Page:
USA v. Matthew Saffell


Per Curiam OPINION filed : we AFFIRM the district court's judgment in full, decision not for publication. Damon J. Keith, Circuit Judge; R. Guy Cole , Jr., Circuit Judge and John M. Rogers, Circuit Judge.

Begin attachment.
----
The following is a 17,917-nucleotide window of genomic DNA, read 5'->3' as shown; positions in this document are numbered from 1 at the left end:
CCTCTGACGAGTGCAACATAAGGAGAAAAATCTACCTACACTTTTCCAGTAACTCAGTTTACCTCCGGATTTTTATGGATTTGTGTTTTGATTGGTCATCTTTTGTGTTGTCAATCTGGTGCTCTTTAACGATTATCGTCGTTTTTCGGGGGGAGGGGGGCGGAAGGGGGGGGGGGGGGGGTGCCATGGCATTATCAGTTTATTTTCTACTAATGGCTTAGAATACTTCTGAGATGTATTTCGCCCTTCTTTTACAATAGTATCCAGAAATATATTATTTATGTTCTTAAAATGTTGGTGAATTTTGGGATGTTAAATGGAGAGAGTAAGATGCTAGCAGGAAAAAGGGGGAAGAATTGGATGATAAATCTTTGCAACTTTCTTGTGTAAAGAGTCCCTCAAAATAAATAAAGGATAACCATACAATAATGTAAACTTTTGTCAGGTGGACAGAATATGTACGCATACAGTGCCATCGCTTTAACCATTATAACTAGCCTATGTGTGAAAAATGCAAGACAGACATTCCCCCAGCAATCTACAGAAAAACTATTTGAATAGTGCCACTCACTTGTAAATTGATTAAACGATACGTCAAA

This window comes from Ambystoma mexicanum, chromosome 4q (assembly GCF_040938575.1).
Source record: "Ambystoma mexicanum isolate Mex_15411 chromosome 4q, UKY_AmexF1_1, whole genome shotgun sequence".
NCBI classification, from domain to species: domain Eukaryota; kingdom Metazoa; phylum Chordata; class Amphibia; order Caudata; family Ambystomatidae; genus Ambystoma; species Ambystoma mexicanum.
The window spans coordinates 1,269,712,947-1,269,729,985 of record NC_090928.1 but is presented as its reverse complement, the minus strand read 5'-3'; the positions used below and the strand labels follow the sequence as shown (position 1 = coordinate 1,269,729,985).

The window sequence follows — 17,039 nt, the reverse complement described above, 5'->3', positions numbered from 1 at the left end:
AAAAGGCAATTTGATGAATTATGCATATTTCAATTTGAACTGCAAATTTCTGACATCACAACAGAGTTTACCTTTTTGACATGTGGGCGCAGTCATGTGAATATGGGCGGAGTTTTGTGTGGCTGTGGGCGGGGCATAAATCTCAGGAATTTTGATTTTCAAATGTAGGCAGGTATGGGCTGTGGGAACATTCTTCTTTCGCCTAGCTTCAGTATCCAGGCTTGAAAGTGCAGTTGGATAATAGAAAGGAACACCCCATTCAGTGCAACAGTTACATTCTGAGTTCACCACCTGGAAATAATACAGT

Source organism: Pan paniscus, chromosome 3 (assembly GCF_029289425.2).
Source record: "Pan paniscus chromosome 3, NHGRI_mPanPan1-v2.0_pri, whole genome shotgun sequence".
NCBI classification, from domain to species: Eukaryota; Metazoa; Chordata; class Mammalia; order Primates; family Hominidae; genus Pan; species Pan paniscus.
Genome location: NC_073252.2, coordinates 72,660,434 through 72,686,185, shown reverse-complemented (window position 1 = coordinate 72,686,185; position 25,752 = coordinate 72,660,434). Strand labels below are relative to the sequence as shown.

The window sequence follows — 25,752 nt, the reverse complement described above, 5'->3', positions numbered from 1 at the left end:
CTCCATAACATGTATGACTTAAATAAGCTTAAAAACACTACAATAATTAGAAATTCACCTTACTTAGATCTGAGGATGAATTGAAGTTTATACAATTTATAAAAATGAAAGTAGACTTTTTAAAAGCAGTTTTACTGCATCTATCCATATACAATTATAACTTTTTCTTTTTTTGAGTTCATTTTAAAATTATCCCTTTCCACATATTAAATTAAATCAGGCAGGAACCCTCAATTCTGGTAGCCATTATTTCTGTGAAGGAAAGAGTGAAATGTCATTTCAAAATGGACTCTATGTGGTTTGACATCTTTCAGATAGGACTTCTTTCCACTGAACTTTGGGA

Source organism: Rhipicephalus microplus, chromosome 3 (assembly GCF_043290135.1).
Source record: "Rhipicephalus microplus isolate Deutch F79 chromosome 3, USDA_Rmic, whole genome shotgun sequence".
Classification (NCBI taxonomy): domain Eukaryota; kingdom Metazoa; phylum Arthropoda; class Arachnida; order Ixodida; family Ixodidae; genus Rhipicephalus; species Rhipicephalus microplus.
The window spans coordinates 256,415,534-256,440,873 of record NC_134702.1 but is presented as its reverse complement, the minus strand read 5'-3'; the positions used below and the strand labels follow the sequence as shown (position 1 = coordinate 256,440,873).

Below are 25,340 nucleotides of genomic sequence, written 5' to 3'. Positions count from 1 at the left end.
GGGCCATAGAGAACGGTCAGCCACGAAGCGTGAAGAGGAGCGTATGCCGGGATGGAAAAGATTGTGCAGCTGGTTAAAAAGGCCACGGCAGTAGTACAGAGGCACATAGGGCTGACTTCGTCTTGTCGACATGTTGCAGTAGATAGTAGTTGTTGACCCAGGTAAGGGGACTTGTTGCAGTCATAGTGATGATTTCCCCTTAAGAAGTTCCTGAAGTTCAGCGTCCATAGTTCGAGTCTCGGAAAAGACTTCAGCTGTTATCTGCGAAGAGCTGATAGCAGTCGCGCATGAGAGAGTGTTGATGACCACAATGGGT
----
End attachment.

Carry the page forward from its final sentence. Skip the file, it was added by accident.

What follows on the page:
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Case: 12-3662 Document: 006111670150 Filed: 04/26/2013 Page: 1 NOT RECOMMENDED FOR FULL-TEXT PUBLICATION File Name: 13a0417n.06 FILED No. 12-3662 Apr 26, 2013 UNITED STATES COURT OF APPEALS FOR THE SIXTH CIRCUIT UNITED STATES OF AMERICA, ) ) ) ) ) ) ) ) ) ) Plaintiff-Appellee, v. MATTHEW HOWARD SAFFELL, Defendant-Appellant. Before: DEBORAH S. HUNT, Clerk ON APPEAL FROM THE UNITED STATES DISTRICT COURT FOR THE SOUTHERN DISTRICT OF OHIO KEITH, COLE, and ROGERS, Circuit Judges. PER CURIAM. Defendant-Appellant Matthew Saffell, was charged with a single count of possession of child pornography. Following the denial of a motion to suppress the images of child pornography found in his home, he entered a conditional guilty plea. The district court subsequently entered judgment against him and sentenced him to twenty-four months of imprisonment, followed by five years of supervised release. Saffell appeals the district court’s denial of the motion to suppress and the sentence imposed. For the reasons that follow, we AFFIRM the district court’s judgment. BACKGROUND This criminal case began with a call from Jason Allen McGarry in October 2005. At the time, McGarry was a young man who had a criminal record, had served a prison term, and was facing new criminal charges for receiving stolen property. On October 20, 2005, Detective Ryan 1 Case: 12-3662 Document: 006111670150 Filed: 04/26/2013 Page: 2 Allar of the Belmont County Sheriff’s Office re-arrested McGarry for domestic violence and child endangering. He was still facing the stolen property charges. On October 24, 2005, McGarry was released from jail for the pending domestic violence offense. That night, Matthew Saffell—Petitioner in the present case—gave McGarry a ride home. The next day, October 25, 2005, McGarry reached out to Detective Allar and claimed that Saffell told him that he met a twelve-year-old girl on the Internet and that Saffell had videotaped himself having sex with her. Saffell contends that he is gay, however, and has never been with anyone of the opposite sex. The Investigation In the past, McGarry had provided information to the police in exchange for leniency on pending charges. McGarry had provided accurate information to Detective Allar on about five to eight previous occasions. After calling Allar, McGarry entered into a cooperation agreement with the Sheriff’s Department and started recording conversations with Saffell. The recorded conversations repeatedly involved discussions about sexual relations and often included discussions between McGarry and Saffell regarding the arrangement of an underage sexual partner for Saffell. McGarry recorded an October 25, 2005 conversation from a car ride and also recorded a series of phone calls thereafter. Saffell and the Government dispute the nature of the conversations. Saffell contends that he is gay, was never interested in the opposite sex, and that McGarry “initiated an aggressive and persistent crusade to entrap Saffell into agreeing to meet with a fictitious thirteen-year[-]old female for sexual relations.” There is an extensive record of the conversations between the two. While the parties characterize the meaning of the conversations differently, there are recurring themes. 2 Case: 12-3662 Document: 006111670150 Filed: 04/26/2013 Page: 3 For example, McGarry constantly initiated conversations with Saffell about sexual relations with young girls. Saffell made many statements about an attraction to young girls in response. At times when McGarry discussed an underage partner for Saffell, Saffell stated that he was scared and did not want to get in trouble. Saffell’s focus seemed to be getting caught and not necessarily on a lack of interest. Another theme of the conversations has to do with Saffell’s sexual interest in McGarry, the informant. Saffell typically tried to get McGarry to either expose himself to Saffell or get McGarry to describe his past sexual escapades. In one conversation, Saffell offered McGarry $20 to expose himself while Saffell touched himself. There is also a conversation about Saffell’s pornography in the recordings. During the conversation Saffell mentioned that he got pornography on the “Internet that would blow people’s minds.” Saffell said he got turned on when “watching.” In another conversation, McGarry talked about someone that taped a young couple. Saffell responded, “Bet you can’t get a tape of that.” Once McGarry came to terms with Saffell’s being more interested in men, McGarry mentioned arranging a meeting with a fictitious young boy, Tad. During the conversation Saffell asked McGarry if he would get in trouble with the age issue. McGarry responded, “No, no, no, no man you’re straight.” Saffell said, “Ok . . . Well he is eighteen so, it’s cool.” On November 21, 2005, McGarry told Saffell to meet him at 5:15 p.m. near a store. Detective Allar was there at the meeting spot and arrested Saffell. Search Warrant Following the arrest, Detective Allar prepared an affidavit for a search warrant for Saffell’s home. The affidavit stated: 3 Case: 12-3662 Document: 006111670150 Filed: 04/26/2013 Page: 4 On 10/25/05 at around 4:30 P.M. I was contacted by . . . McGarry . . . regarding Matthew Saffell. [McGarry] has given me information in the past of various criminal acts that have always proven to be truthful and reliable. McGarry advised me that he was offered a ride home by . . . Saffell. McGarry stated that Saffell offered him money to engage in sexual acts with McGarry’s girlfriend if Saffell could watch. Saffell advised McGarry that he was a sexual pervert and had met a 12 year old girl. I supplied McGarry with a digital recorder . . . . I have listened to these recording[s] and the recording[s include] Saffell [talking to] McGarry about purchasing a young girl to pull a train on. “To pull a train” is slang for having sexual intercourse with several partners in a line one after another. Another recorded conversation has Saffell telling McGarry about the girl he had sex with a couple days ago. Saffell also asks McGarry to engage in sexual activity for twenty dollars. McGarry eventually agrees to tell Saffell about his past sexual encounters as Saffell masturbated in front of McGarry. McGarry stated that Saffell had a bag of sex toys and removed a bottle of lubricant and applied it to his penis while he masturbated. Saffell advised McGarry that he has in his resident [sic] pornographic materials that would blow a normal person[’]s mind. This statement enforces McGarry[’]s statement to me that Saffell had advised McGarry that he makes pornographic movies with minors. McGarry has been in constant contact with me since 10/25/2005. . . Saffell wants McGarry to find a young boy and girl he could have sex with. Saffell offers to pay McGarry and the young boy for the sex. McGarry advised Saffell that he knew a 13 year old boy and a 12 year old girl who [were] interested. Saffell stated that he would pay fifty dollars for a sexual encounter. The encounter was set up and Saffell was arrested at the meeting place on this date, 11/21/2005. Due to the above statements I believe that Matthew [Saffell’s] residence contains pornographic materials depicting children engaged in sexual acts. Aff. at 52. It also noted that Detective Allar “believes and has good cause to believe that said property . . . is concealed in 105 Morristown Street . . . being the residence of Matthew Saffell, being a [g]rayish colored single story house with white trim, and a white door facing Morristown Street.” The execution of the search warrant resulted in the seizure of seventy-nine VHS cassette tapes containing suspected pornography, a floppy disc, and a computer. The tapes did not contain any illegal material. The computer hard drive and the disc, however, had suspected child pornography images. 4 Case: 12-3662 Document: 006111670150 Filed: 04/26/2013 Page: 5 On November 23, 2005, Detective Allar charged Saffell with importuning of a minor, a state felony charge, in the Belmont County Court. The case was dismissed, upon the government’s motion. Federal Charge and Conviction Nearly five years later, a federal grand jury returned an indictment for possession of child pornography in violation of 18 U.S.C. § 2252(a)(4)(B). Saffell filed a motion to suppress the evidence collected from the execution of the search warrant that was issued by a state court judge. Defendant argued for suppression of the physical evidence collected from his home for lack of probable cause, and lack of a nexus between child pornography and Saffell’s residence. He also argued that Detective Allar’s affidavit contained false or reckless statements or material omissions, requiring a Franks hearing to be held. The district court held a Franks hearing at Defendant’s request, but did not decide whether he had made a substantial showing of intentional or reckless falsity or materiality. The district court ultimately denied Saffell’s motion to suppress. Plea and Sentencing Following the denial of Saffell’s motion to suppress, he entered into a plea agreement.The district court held a sentencing hearing on October 21, 2011.1 Saffell’s guideline range was 46–57 months. During the hearing, the district judge expressed concerns with sentencing policy as it relates to child pornography cases and Saffell specifically. Following the explanation, the district court imposed a 24-month term of imprisonment. 1 There were a total of three sentencing hearings on October 21, 2011, November 10, 2011, and May 17, 2012. 5 Case: 12-3662 Document: 006111670150 Filed: 04/26/2013 Page: 6 DISCUSSION I. Motion to Suppress Saffell appeals the district court’s denial of his motion to suppress the digital images of child pornography found in his home. Saffell presents two main points on appeal: 1) that Detective Allar’s affidavit failed to establish probable cause to search his home for child pornography; and 2) that the search of his home was invalid due to alleged false statements and material omissions from Detective Allar’s affidavit. A. Probable Cause Saffell raises three issues on appeal to support his argument that Detective Allar’s affidavit was insufficient to establish probable cause to search Saffell’s home for child pornography. First, Saffell argues that the affidavit failed to establish a nexus between him and his home. Second, Saffell argues that the affidavit failed to establish a “substantial basis” for the state court magistrate judge to conclude that “pornographic materials depicting children engaged in sexual acts” would be found at his home. Third, he argues that the affidavit was stale as a matter of law because it failed to provide a time frame for when the alleged videotaping of the underage girl occurred. A careful review of Saffell’s arguments shows that the affidavit was sufficient to establish the requisite probable cause. “This Court reviews a district court’s decision on a motion to suppress under two standards. Findings of fact are upheld unless clearly erroneous, while conclusions of law are reviewed de novo.” United States v. Jenkins, 396 F.3d 751, 757 (6th Cir. 2005) (internal quotation omitted). “A factual finding is clearly erroneous when a court, on reviewing the evidence, is left with the definite and firm conviction that a mistake has been committed.” United States v. Gunter, 551 F.3d 472, 479 (6th Cir. 6 Case: 12-3662 Document: 006111670150 Filed: 04/26/2013 Page: 7 2009). “If the district court denied the motion to suppress, then we must ‘view the evidence in the light most favorable to the government.’” United States v. Stubblefield, 682 F.3d 502, 505 (6th Cir. 2012) (quoting United States v. Smith, 549 F.3d 355, 359 (6th Cir. 2008)). The Fourth Amendment of the Constitution states: “[t]he right of the people to be secure in their persons, houses, papers, and effects, against unreasonable searches and seizures, shall not be violated, and no Warrants shall issue, but upon probable cause, support by Oath or affirmation, and particularly describing the place to be searched, and the persons or things to be seized.” U.S. Const. amend. IV. In determining whether an affidavit is sufficient to establish probable cause: [t]he task of the issuing magistrate is simply to make a practical, common-sense decision whether, given all the circumstances set forth in the affidavit before him, . . . there is a fair probability that contraband or evidence of a crime will be found in a particular place. And the duty of a reviewing court is simply to ensure that the magistrate had a substantial basis for concluding that probable cause existed. Illinois v. Gates, 462 U.S. 213, 238–39 (1983) (internal quotation marks and citation omitted). Contrary to Saffell’s argument, the affidavit was sufficient to establish a connection between Saffell and the premises to be searched. Saffell argues that since the affidavit did not state exactly how or why Detective Allar knew that the 105 Morristown Street address was Saffell’s home, the affidavit lacked the requisite nexus to connect him to the home. We disagree. Saffell relies on the case of United States v. Laughton, 409 F.3d 744 (6th Cir. 2005), for the proposition that the affidavit was insufficient. In Laughton, we held that an affidavit that “failed to indicate any connection between the defendant and . . . any of the criminal activity that occurred there” did not provide a substantial basis for concluding that there was probable cause to issue the warrant. Id. at 747–48. 7 Case: 12-3662 Document: 006111670150 Filed: 04/26/2013 Page: 8 The present situation is not one, like Laughton, where there was a failure “to indicate any connection between the defendant” and the premises to be searched. In this case, Detective Allar’s affidavit was based on an investigation, relying on information from an informant who was in contact with Saffell daily. The affidavit states that McGarry was an informant that “ha[s] always proven to be truthful and reliable.” The affidavit also mentions encounters between the informant and Saffell, stating that the two had spent time together and had talked about pornography Saffell had in his residence. This close relationship between McGarry and Saffell would support the conclusion that McGarry knew where Saffell lived and that there was potentially illegal pornography in his home. The residence was described in the affidavit as a “[g]rayish colored single story house with white trim, and a white door facing Morristown Street.” Detective Allar identified the address as “the residence of Matthew Saffell.” These circumstances support the conclusion that Detective Allar had information that would lead him to the conclusion that the address was actually Saffell’s home. The magistrate judge made a practical, common-sense decision that the detective was sure that the house to be searched was actually Saffell’s home. Reversal on this issue is not warranted. Saffell also argues that the affidavit “failed to establish a ‘substantial basis’ for the issuing magistrate to conclude that ‘pornographic materials depicting children engaged in sexual acts’ would be found on a computer or computer diskette located in [his] residence.” The district court correctly rejected Saffell’s argument. Saffell argues that there are two cases supporting his position that the allegations in the affidavit failed to establish a substantial basis upon which the magistrate judge could conclude that he might have had child pornography on a computer or disks in his home. He relies on United States 8 Case: 12-3662 Document: 006111670150 Filed: 04/26/2013 Page: 9 v. Hodson, 543 F.3d 286 (6th Cir. 2008) and United States v. Doyle, 650 F.3d 460 (4th Cir. 2011). In both of those cases the courts held that the allegations in the affidavit would have supported a warrant to search for evidence of child molestation, but not for evidence of the entirely different crime of possessing child pornography. Hodson, 543 F.3d at 292; Doyle, 650 F.3d at 473. In Hodson, a detective from the New Jersey Sheriff’s Department Internet Crimes Section began chatting undercover with the defendant over AOL Instant Messenger. Hodson, 543 F.3d at 287. During the chats the defendant admitted to the undercover detective that he liked looking at his young sons naked and that he had also had sex with his nephew, who was only seven years old. He also said he wanted to perform oral sex on the presumptive twelve-year old boy with whom he was chatting (actually the undercover detective). The detective prepared an affidavit based on the conversations and requested a warrant to search the defendant’s home from the magistrate. A warrant to search for evidence of child pornography was granted by the magistrate. Id. at 287–88. This Court held that the affidavit was sufficient to establish probable cause to search for evidence of child molestation but not for child pornography. Id. at 292. The Court reasoned that the search warrant was invalid because the affidavit contained “no information whatsoever with regard to [the defendant’s] engaging in any aspect of child pornography, or any basis for believing that individuals who engage in child molestation are likely also to possess child pornography.” Id. at 289, 293–94. The other case relied on by Saffell is a Fourth Circuit case, Doyle. In Doyle, three minor children came forward with allegations that Doyle sexually abused them at his home. Doyle, 650 F.3d at 464–66. One child said that Doyle had shown the victim pictures of nude children. Id. at 464. The Fourth Circuit, citing Hodson, held that the evidence in the affidavit was insufficient to support a search for evidence of child pornography. Id. at 472. The court reasoned that a nude 9 Case: 12-3662 Document: 006111670150 Filed: 04/26/2013 Page: 10 picture of a child would not necessarily mean that the picture was child pornography. The court reasoned that the mention of nude pictures was the only thing in the affidavit that could have related to child pornography and that the solitary mention was insufficient to establish probable cause to search for child pornography. Id. Here, Saffell’s case is distinguishable from both Hodson and Doyle. Detective Allar’s affidavit stated that a reliable informant told him that “he met a 12 year old girl on the internet and had made pornographic videos of sexual encounters between himself and the 12 year old girl.” This statement alone makes the present case distinguishable from Hodson and Doyle. Because the affidavit mentions Saffell using the internet to meet the young girl and also that he made a video of himself having sex with the young girl, a magistrate judge could conclude that he likely used his home computer to arrange his encounter. Unlike Doyle, there was not simply an allegation that Saffell had a nude picture of the young girl. The allegation was that he had a videotape of himself having sex with her. The magistrate could also reasonably conclude from the statement that since Saffell made a video of himself having sex with a child, he also liked to view child pornography. The magistrate judge made a common-sense determination that the videos could have been stored on Saffell’s computer at home. In addition to the specific allegations in the information, the affidavit offers additional facts that supported the magistrate’s finding of probable cause. The affidavit refers to Saffell’s continued interest in young girls and pornography at his house. Those allegations were in addition to the allegation that he taped himself having sex with the young girl he met on the internet, bolstering the basis for the warrant. The facts in the affidavit as a whole established a substantial basis for the 10 Case: 12-3662 Document: 006111670150 Filed: 04/26/2013 Page: 11 magistrate to conclude that child pornography would likely be found on Saffell’s computer at his home. The district court properly rejected Saffell’s argument. Moreover, Saffell’s argument that the information in the affidavit was stale as a matter of law fails. Saffell argues that because there was no time frame mentioned as to when he allegedly videotaped himself having sex with the young girl, the affidavit could not support a finding of probable cause. The district court properly rejected his argument. “[I]n seeking to establish probable cause to obtain a search warrant, the affidavit may not employ ‘stale’ information, and whether information is stale depends on the ‘inherent nature of the crime.’” United States v. Brooks, 594 F.3d 488, 493 (6th Cir. 2010) (internal citation omitted). Courts consider four factors in determining whether information is stale. See United States v. Frechette, 583 F.3d 374, 378 (6th Cir. 2009). Saffell argues that the Frechette factors are inapplicable because of the failure to state a time frame for his alleged videotaping of himself having sex with the young girl. Saffell relies on an order from the Western District of Tennessee to support his argument, United States v. Haney, No. 07-cr-20313-MI., 2012 WL 1657109 (W.D. Tenn. May 10, 2012) (order granting motion to suppress). In Haney, the search warrant in question was based on statements from an alleged victim of sexual abuse. Id. at *1. The affidavit contained no time frame as to when the alleged abuse occurred or any indication that the defendant was involved in any continued illegal activity. Id. The court held that the affidavit was based upon stale information and the warrant was, therefore, invalid. Id. at *2. The court reasoned that “[t]he affidavit [was] deficient because it gave no indication of when the [illegal acts took place]. In the absence of any temporal reference point, the affidavit failed to establish probable cause.” Id. (emphasis in original). 11 Case: 12-3662 Document: 006111670150 Filed: 04/26/2013 Page: 12 Here, Saffell’s case is not one in which there was “no indication” of a time frame. Saffell is correct that there was no specific time frame given as to when he made the alleged videotape of the young girl. However, the affidavit contained other information that did have a time frame to corroborate the allegation. The affidavit states that McGarry, the reliable informant, had been in contact with Saffell on a daily basis and that he had been in contact with Detective Allar since October 25, 2005—just about a month before the affidavit was filed. The additional information, provided in that month, corroborated the allegation about the videotaping (i.e. Saffell’s interest in underage sexual partners and pornographic materials in his home). The fact that there was no specific time frame regarding the alleged videotaping is of no consequence with respect to staleness because the more recent information that was provided with a time frame corroborated the allegation. See United States v. Henson, 848 F.2d 1374, 1381–82 (6th Cir. 1988) (holding that where recent information corroborates stale information, probable cause may be found). The lack of a specific date as to one allegation is remedied by the inclusion of more recent corroborating information. The information in the affidavit was not stale. Because all of Saffell’s arguments fail as to the sufficiency of the affidavit, reversal is unwarranted as to probable cause within the four corners of the affidavit. B. Affidavit Omissions Saffell argues that Detective Allar deliberately or recklessly omitted information from the affidavit that “would have cast grave doubt on the veracity and reliability of the informant’s allegation that Saffell told him” that he videotaped himself having sex with the young girl. The district court rejected this argument—following a Franks hearing—finding that the omissions were not material to the finding of probable cause and the omissions would not have cast doubt on 12 Case: 12-3662 Document: 006111670150 Filed: 04/26/2013 Page: 13 Detective Allar’s belief in the reliability or credibility of McGarry’s information.2 We agree with the district court’s determination. At an evidentiary hearing held pursuant to Franks v. Delaware, 438 U.S. 154 (1978), the hearing court must strike from the warrant affidavit statements that the defendant can prove by a preponderance of the evidence to be both (a) materially false and (b) made with reckless or intentional disregard for their falsity. If the redacted affidavit, purged of recklessly and materially false statements, no longer establishes probable cause, then the court must hold the resulting search warrant invalid. United States v. Elkins, 300 F.3d 638, 649 (6th Cir. 2002) (internal citations omitted). “[T]o be constitutionally problematic, the material must have been deliberately or recklessly omitted and must have undermined the showing of probable cause.” United States v. Carpenter, 360 F.3d 591, 596–97 (6th Cir. 2004) (emphasis in original). This Court reviews the materiality of the information de novo and reviews whether the omissions are reckless or deliberate for clear error. Id. at 594. Saffell argues that Detective Allar recklessly or deliberately left out certain information from the affidavit. First, Saffell argues that Detective Allar should have included the fact that McGarry was facing a new felony and misdemeanor charge at the time he approached Detective Allar to cooperate. Second, Saffell argues that Detective Allar deliberately left out information from the conversations that would have shown that “Saffell’s statements about having a sexual interest in underage females were merely a ruse to appease an aggressive and persistent informant.” Saffell argues that had the affidavit included that Saffell resisted propositions from McGarry about meeting underage girls and shifted the conversations to his interest in McGarry, that the veracity and 2 The district court noted in its opinion that it was unclear if Saffell had made the requisite preliminary showing to be afforded a Franks hearing—an issue we decline to address. Even assuming the requisite showing was made to warrant a Franks hearing, Saffell’s arguments fail because the omissions are not material to the finding of probable cause in this case. 13 Case: 12-3662 Document: 006111670150 Filed: 04/26/2013 Page: 14 reliability of the informant’s accusation would have been diminished. Saffell argues that there should have been a mention of his repeated requests for someone of legal age. Saffell concludes that because of these omissions, Detective Allar knew that the affidavit was misleading and that this Court should reverse the district court’s denial of his motion. The omissions noted by Saffell are not the kind that would have clearly undermined assertions made in the affidavit. The district court correctly denied Saffell’s motion to suppress. First, the information about the informant is immaterial. The informant was named in the affidavit. The affidavit noted that he had “always proven to be truthful and reliable.” Furthermore, the allegation by the informant was corroborated by the recordings—Saffell undeniably stated his interest in young girls. Detective Allar had no reason to be concerned about the accuracy of the informant’s information because he had access to the recordings that supported the allegation. While there is strong support for Saffell’s argument that the informant was aggressive and that Saffell was more interested in men, especially McGarry, the omissions from the record would not change the fact that Saffell repeatedly discussed an interest in young girls. While he did often mention being scared, as the Government argues, Saffell’s fear was focused on being caught. Saffell asked for legal age partners, but there was ample discussion about underage partners. Furthermore, while the affidavit failed to mention that sometimes Saffell would change the subject from hooking up with a young girl to his interest in McGarry, the affidavit did not entirely fail to mention of Saffell’s interest in men or in McGarry himself. The affidavit explicitly states that Saffell had offered McGarry to engage in sexual activity for twenty dollars and that Saffell had masturbated in front of McGarry. Saffell’s expressed interest in McGarry is not inconsistent with his expressed interest in underage sexual partners. Even if Saffell thought that the boy he was meeting was 14 Case: 12-3662 Document: 006111670150 Filed: 04/26/2013 Page: 15 eighteen—as Saffell claims—the showing of probable cause would not have been undermined because there were also numerous previous conversations about a young boy. Saffell’s comment that “he is eighteen, so it’s cool” was a non sequitur in the conversation, so it is not convincing that he actually thought he was meeting up with an adult. This is not a case where the omitted information contradicted the information provided by the informant. See United States v. West, 520 F.3d 604 (6th Cir. 2008) (holding that an affidavit was invalid for failure to mention facts that undermined the informant tip). The omissions here do not contradict or undermine the allegations. Even if the omitted information had been determined to be material, Saffell failed to demonstrate that any of the omitted information was deliberately or recklessly excluded. We, therefore, affirm the district court’s judgment on this issue. II. Reasonableness of Sentence Saffell challenges the reasonableness of his sentence. Not long before Saffell’s sentencing, another sentence imposed by the same court in another child pornography case had been reversed as substantively unreasonable. See United States v. Bistline, 665 F.3d 758 (6th Cir. 2012). Saffell was sentenced to a 24-month term of imprisonment, a term lower than the guideline range he faced of 46–52 months of imprisonment. Saffell argues that the district court interpreted the Bistline case too narrowly and was unaware that it could have imposed an even lower sentence, like it wished it could have, as stated on the record. “[A]ll sentences—whether inside, just outside, or significantly outside the Guidelines range—[are reviewed] under a deferential abuse-of-discretion standard.” United States v. Bolds, 511 F.3d 568, 578 (6th Cir. 2007) (quoting Gall v. United States, 552 U.S. 38, 41 (2007)). 15 Case: 12-3662 Document: 006111670150 Filed: 04/26/2013 Page: 16 Saffell’s argument is without merit. Clearly the district court understood it could vary from the sentencing guidelines because the sentence ultimately imposed included a term of imprisonment that was almost half of the lower end of the guideline range. The district judge explained his concerns with the law, but still stated that he believed the sentence would “serve all of the legitimate purposes of sentencing in this case while recognizing some of the unique aspects of th[e] case.” There is no indication that the court was confused. There was no abuse of discretion. For the foregoing reasons, we AFFIRM the district court’s judgment in full. 16